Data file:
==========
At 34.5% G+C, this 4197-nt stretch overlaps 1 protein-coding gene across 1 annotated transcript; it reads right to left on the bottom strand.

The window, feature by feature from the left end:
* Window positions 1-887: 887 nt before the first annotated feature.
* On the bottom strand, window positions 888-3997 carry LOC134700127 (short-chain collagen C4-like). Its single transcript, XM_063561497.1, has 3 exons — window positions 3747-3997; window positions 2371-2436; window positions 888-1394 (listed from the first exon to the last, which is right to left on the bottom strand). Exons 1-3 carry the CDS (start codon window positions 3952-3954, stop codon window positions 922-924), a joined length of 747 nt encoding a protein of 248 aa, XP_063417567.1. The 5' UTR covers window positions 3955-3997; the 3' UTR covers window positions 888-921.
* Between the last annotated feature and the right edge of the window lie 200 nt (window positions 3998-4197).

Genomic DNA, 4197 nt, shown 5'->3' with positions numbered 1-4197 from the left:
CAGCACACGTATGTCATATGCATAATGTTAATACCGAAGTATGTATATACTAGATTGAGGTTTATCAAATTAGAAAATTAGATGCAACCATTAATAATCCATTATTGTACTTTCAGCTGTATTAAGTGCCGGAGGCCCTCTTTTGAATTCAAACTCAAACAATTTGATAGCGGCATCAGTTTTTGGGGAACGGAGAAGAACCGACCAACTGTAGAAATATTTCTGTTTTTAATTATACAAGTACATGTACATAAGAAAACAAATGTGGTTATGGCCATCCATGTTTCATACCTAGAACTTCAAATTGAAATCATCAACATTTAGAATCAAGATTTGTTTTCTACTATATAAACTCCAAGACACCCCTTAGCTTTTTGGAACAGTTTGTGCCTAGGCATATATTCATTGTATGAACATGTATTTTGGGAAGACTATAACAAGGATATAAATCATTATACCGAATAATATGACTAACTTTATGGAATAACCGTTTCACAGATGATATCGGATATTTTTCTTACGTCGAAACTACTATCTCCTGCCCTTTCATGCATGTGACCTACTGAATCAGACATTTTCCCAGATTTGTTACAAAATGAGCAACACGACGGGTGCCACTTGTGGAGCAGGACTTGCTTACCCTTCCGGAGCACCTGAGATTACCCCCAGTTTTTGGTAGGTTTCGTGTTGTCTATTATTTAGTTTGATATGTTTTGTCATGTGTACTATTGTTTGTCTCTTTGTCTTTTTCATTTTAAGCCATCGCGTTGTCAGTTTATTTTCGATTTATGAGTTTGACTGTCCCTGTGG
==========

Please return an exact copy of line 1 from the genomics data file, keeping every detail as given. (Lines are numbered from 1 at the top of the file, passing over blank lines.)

At 34.5% G+C, this 4197-nt stretch overlaps 1 protein-coding gene across 1 annotated transcript; it reads right to left on the bottom strand.